Since there were people present from so many difference places and languages it was necessary to have translators who could help us understand what was being said. I couldn’t help but think of the story of the tower of babel as we all tried to communicate with one another. Representatives from the M.I. from all over the world were present and gave a report on how the M.I. functions and the various apostolates the M.I. was involved with in their country. We heard from Venezuela, Brazil, Italy, The Ivory Coast, Zambia, Australia, Germany, Luxemburg, and of course Poland. I am sure that I have left a country or two out, but I wanted you to see just how the M.I. is present throughout the world. We heard about printing magazines, using the internet, radio and televisions stations. We heard about youth groups as well as M.I. groups that are more “mature”. All desired to carry on the mission of St. Maximilian and the M.I., that mission is, of course, to win the whole world for the Sacred Heart of Jesus through total consecration to the Immaculata.
We also loaded up in vehicles and some took the subway (Metropolitan) and visited the friars of St. Maximilian Kolbe, sometimes called “Casa Kolbe.” It was here at Casa Kolbe, in the building that formerly housed our theologate, that Maximilian and six of his confreres began the M.I. We visited his room where the M.I. began and saw in his own handwriting the goals they set forth for the M.I. One of St. Maximilian’s habits is also found in this room. Know that you all were prayed for in this special place.
I could go on and on, but I wanted to give you a “flavor” of what we did and accomplished while in Rome. Often times when I come home from attending meetings in a place such as Rome, I am asked how my trip went. While indeed, it is always a privilege to get to travel to Rome, it was not vacation. We had much to accomplish and we had to accomplish using many languages! However, the Holy Spirit was with us all and we accomplished all that we set out to attain.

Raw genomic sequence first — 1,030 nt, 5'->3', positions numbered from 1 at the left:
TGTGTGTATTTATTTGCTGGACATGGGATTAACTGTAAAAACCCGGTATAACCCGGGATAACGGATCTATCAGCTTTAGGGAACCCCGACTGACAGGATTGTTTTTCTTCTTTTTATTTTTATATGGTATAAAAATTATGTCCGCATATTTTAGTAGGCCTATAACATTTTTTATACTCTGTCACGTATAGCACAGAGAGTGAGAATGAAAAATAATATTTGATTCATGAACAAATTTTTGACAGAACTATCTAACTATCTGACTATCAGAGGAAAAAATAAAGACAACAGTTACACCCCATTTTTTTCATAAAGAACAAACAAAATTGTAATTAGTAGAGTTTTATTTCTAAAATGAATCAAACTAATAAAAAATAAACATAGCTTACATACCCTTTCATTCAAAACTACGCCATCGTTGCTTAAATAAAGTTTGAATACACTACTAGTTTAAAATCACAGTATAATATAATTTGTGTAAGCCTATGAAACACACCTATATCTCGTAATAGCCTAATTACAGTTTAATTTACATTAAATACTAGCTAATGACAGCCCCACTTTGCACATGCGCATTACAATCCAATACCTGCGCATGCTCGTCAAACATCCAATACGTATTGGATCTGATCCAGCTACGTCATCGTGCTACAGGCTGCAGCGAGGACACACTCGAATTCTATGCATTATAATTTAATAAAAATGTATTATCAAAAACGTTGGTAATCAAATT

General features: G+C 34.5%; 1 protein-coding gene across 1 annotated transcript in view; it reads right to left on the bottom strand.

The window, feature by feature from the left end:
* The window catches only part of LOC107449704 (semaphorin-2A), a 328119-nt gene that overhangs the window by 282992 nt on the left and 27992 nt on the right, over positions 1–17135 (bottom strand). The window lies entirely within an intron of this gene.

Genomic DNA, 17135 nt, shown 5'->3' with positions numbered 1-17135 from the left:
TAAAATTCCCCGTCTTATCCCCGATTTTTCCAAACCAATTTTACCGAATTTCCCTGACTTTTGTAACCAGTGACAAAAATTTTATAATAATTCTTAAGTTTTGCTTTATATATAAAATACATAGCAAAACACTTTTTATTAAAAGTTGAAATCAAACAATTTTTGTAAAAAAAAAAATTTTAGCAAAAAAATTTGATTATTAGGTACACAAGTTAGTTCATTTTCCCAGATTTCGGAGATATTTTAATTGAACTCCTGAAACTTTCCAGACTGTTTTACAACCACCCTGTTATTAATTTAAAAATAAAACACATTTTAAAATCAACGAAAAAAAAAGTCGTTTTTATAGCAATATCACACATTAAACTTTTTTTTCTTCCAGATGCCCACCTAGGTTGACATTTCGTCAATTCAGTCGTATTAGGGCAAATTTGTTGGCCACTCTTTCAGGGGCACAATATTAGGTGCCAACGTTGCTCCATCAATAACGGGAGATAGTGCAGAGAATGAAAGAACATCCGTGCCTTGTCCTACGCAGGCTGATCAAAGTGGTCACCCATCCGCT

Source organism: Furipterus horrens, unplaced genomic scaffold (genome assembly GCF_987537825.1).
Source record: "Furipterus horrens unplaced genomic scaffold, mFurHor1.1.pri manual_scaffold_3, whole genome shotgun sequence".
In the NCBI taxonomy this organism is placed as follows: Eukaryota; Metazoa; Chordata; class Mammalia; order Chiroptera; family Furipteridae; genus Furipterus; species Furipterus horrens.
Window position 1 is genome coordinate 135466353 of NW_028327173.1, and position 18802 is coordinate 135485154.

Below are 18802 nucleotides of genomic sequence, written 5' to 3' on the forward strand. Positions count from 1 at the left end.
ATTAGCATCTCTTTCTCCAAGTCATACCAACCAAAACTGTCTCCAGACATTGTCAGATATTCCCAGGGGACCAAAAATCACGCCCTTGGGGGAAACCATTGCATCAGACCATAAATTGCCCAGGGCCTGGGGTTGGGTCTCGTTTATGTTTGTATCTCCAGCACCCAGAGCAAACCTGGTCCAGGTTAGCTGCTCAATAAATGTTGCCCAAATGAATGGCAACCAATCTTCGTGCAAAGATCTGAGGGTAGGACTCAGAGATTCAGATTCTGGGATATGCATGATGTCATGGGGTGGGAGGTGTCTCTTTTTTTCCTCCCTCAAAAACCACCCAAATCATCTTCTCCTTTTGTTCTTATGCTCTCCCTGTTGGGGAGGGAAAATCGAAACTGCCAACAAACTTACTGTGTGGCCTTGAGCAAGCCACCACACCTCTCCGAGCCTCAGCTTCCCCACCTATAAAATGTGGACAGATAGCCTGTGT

Every time that I attend one of these general assemblies that call members of the M.I. from all over the world to come together, I am once again reminded that the M.I. started by St. Maximilian and six other friars, has literally gone all over the world. From Poland to Japan, to Zambia to Canada, to Luxemburg to Germany to Italy, to France (Lourdes) to the Ivory Coast, to the United States and Canada, literally all over the world – with more than 4 million members consecrated; and our goal is the same today as it was when St. Maximilian began. We are to remember that “love alone creates” and that even though we speak many languages, we all are united in our desire to love – to bring the love of Christ to the world by promoting total consecration to the Immaculata.
I hope that this little summary helps you understand what we were up to in Rome these last few days.
Oh yes indeed, I would be very remiss if I didn’t say congratulations to Fr. Patrick who was once again elected as International Vice-President. We should be extremely proud to be represented by Fr. Patrick and very thankful for all that he does for the M.I. Thank you Fr. Patrick!
Pace e bene!
Father Stephen McKinley, OFM Conv.
Rector of the National Shrine of St. Maximilian Kolbe
Spiritual Advisor to the MI for the USA & Canada